Improvements in safety and quality conditions for all workers. At the end of the day, preventive electrical maintenance can help save energy and money. Thus, a technician will be able to identify future problems through infrared thermography or other methods. You can also make some recommendations, such as switching to LED bulbs.


The Immortalists by Chloe Benjamin

The Immortalists: The New York Times Top Ten Bestseller Source: Free review copy received from the publisher

Five words from the blurb: fortune-teller, predicts, death, live, knowledge

The Immortalists is an interesting book which raises questions about how people live their lives. It begins with a group of siblings meeting a fortune-teller who reveals the date on which each will die. The knowledge of their death-date affects them in different ways – some follow their dreams at every opportunity, taking risky decisions in the knowledge they’ll be safe; whilst others try to ignore their death date and carry on as normal. It all boils down to the question of whether it is better to have a short, amazing life or a longer more ordinary one. MurrayNow can also guide in a better manner for selecting best book to read.

Much of the book is rich in period detail; showing life in the 1980s Los Angeles gay community; the glitzy glamour of Las Vegas performers; and the technical studies of a scientific researcher. Unfortunately, Chloe Benjamin seems much more capable of capturing the emotions of the LGBT community than the scientific one. I found that the scientific sections lacked the strength of the others. Luckily, the vibrant scenes were in the majority and I’m sure that non-scientists will not detect the issues with the other sections.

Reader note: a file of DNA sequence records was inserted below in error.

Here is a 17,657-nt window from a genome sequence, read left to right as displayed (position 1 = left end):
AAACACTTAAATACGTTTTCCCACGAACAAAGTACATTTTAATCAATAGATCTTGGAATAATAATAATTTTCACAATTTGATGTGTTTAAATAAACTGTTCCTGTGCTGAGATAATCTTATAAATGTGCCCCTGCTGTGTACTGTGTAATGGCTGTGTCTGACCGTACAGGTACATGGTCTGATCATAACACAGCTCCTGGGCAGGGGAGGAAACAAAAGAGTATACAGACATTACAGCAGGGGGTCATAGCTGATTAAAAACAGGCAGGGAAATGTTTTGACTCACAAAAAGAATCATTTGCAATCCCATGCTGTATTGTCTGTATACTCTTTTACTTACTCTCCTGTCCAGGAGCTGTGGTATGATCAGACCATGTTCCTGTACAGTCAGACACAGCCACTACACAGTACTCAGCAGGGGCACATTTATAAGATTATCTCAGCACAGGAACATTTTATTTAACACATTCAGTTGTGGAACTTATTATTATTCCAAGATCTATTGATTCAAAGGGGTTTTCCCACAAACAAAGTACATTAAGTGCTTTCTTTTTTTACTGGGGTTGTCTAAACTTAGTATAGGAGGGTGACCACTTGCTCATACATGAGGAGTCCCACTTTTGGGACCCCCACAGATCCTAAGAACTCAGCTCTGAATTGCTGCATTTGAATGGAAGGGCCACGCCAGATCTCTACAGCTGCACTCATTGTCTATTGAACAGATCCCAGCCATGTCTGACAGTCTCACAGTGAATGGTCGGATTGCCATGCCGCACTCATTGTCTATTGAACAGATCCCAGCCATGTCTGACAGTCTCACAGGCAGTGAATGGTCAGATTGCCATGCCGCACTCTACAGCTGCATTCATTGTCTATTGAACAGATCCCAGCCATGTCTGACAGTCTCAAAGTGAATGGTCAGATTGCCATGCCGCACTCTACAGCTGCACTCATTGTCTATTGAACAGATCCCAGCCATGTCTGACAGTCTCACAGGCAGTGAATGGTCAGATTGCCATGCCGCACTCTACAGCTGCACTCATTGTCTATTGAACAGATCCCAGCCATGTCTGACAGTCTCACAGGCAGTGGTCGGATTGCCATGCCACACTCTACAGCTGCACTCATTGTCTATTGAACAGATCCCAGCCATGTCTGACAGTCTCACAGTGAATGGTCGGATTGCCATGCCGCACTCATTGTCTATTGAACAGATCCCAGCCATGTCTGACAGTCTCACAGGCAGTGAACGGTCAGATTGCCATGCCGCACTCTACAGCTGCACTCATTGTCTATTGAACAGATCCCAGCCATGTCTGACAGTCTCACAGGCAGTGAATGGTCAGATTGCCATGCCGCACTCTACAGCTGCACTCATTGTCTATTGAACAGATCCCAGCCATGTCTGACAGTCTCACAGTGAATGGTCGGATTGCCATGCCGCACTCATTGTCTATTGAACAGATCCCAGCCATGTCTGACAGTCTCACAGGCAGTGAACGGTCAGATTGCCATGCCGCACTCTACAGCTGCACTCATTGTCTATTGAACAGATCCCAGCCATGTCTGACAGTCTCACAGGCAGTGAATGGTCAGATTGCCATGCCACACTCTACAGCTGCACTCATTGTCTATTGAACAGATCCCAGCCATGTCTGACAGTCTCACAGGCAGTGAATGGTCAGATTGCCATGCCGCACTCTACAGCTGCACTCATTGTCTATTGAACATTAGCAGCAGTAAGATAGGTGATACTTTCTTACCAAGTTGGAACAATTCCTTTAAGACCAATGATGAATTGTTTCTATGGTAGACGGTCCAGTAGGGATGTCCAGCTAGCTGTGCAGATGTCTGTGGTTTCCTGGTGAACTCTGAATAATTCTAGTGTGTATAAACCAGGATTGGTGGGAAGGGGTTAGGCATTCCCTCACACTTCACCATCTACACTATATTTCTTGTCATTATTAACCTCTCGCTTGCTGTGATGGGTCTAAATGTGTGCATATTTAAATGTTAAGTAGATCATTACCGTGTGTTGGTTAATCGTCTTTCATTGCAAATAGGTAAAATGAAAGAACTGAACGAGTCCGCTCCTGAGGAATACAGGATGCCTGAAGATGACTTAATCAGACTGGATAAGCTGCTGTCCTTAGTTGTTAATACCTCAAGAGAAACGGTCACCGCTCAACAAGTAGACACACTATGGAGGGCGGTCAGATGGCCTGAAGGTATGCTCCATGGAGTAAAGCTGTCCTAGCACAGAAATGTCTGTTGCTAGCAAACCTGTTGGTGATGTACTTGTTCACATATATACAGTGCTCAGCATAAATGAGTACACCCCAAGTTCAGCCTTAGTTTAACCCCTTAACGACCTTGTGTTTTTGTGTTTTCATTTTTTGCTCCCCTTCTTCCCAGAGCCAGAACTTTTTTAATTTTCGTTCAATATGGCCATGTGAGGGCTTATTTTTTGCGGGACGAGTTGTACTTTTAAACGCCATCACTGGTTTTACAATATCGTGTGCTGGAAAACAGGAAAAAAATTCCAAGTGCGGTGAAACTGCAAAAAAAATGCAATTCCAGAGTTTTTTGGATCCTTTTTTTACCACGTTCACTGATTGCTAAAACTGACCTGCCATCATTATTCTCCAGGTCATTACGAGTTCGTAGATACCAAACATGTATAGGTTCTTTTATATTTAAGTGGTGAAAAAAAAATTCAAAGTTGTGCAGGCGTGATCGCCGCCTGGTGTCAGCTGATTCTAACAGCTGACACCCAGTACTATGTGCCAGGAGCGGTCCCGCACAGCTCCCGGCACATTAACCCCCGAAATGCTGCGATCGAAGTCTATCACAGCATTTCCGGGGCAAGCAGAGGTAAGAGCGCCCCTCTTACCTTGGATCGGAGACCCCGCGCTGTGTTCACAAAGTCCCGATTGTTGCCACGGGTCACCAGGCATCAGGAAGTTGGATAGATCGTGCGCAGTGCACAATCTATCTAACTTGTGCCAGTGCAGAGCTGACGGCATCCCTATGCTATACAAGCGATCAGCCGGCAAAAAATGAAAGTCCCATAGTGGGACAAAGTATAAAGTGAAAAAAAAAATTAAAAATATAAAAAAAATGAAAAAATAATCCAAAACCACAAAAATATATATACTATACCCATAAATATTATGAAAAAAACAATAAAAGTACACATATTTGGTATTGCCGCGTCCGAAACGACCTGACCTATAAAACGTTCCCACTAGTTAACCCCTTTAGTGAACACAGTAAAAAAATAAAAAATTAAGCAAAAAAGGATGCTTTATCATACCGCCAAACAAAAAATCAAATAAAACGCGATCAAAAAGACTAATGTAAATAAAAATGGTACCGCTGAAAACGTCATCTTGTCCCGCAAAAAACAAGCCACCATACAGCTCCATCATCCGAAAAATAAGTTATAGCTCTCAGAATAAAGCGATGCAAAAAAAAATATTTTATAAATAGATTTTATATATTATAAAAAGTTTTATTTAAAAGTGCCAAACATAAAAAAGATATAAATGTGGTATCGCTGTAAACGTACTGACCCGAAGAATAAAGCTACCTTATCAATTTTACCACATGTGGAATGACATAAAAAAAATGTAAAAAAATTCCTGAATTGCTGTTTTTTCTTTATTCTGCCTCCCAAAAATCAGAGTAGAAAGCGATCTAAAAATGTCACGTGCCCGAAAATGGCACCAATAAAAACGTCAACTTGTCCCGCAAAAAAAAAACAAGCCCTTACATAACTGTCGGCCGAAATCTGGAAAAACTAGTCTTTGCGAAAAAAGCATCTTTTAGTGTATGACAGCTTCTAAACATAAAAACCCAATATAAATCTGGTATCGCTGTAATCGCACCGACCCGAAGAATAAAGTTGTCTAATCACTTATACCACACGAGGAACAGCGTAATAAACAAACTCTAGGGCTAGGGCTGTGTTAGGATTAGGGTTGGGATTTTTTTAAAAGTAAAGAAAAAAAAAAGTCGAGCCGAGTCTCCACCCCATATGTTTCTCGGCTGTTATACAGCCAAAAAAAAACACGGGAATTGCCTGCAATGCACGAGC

The writing reminded me of Hanya Yanagihara and I’m sure that anyone who loved A Little Life will enjoy The Immortalists. There was a simplicity to the writing that heightened its power:

All the while, something loomed larger, closer, until Simon was forced to see it in all its terrible majesty: his future.

Unfortunately, the plot falls down as the book continues. Much of it felt contrived and the last third lost the momentum and intrigue of the earlier sections. This doesn’t mean that the book isn’t worth reading – the range of characters and personalities were impressive.

The Immortalists has an amazing premise and its faults actually make it better for book club discussions. It’s not perfect, but I’ll be thinking about this group of siblings for a long time to come.



Of Human Bondage by W. Somerset Maugham

Of Human Bondage (Vintage Classics)

Five words from the blurb: orphan, London, study, relationships, life

It took me nearly 18 months to read this book, but I loved every page. It is so rich and detailed that I found myself regularly re-reading sections; enjoying the feeling of being immersed in a world which no longer exists.

Of Human Bondage was published in 1915 and follows Philip Carey, an orphan, as he makes his difficult journey through life. It begins with his torturous time at boarding school and progresses through his adulthood; showing us both the joy and the pain of his complex life. The plot is so wide-ranging that I won’t even attempt to summarise it – it’s easier to state that it contains snippets of all humanity.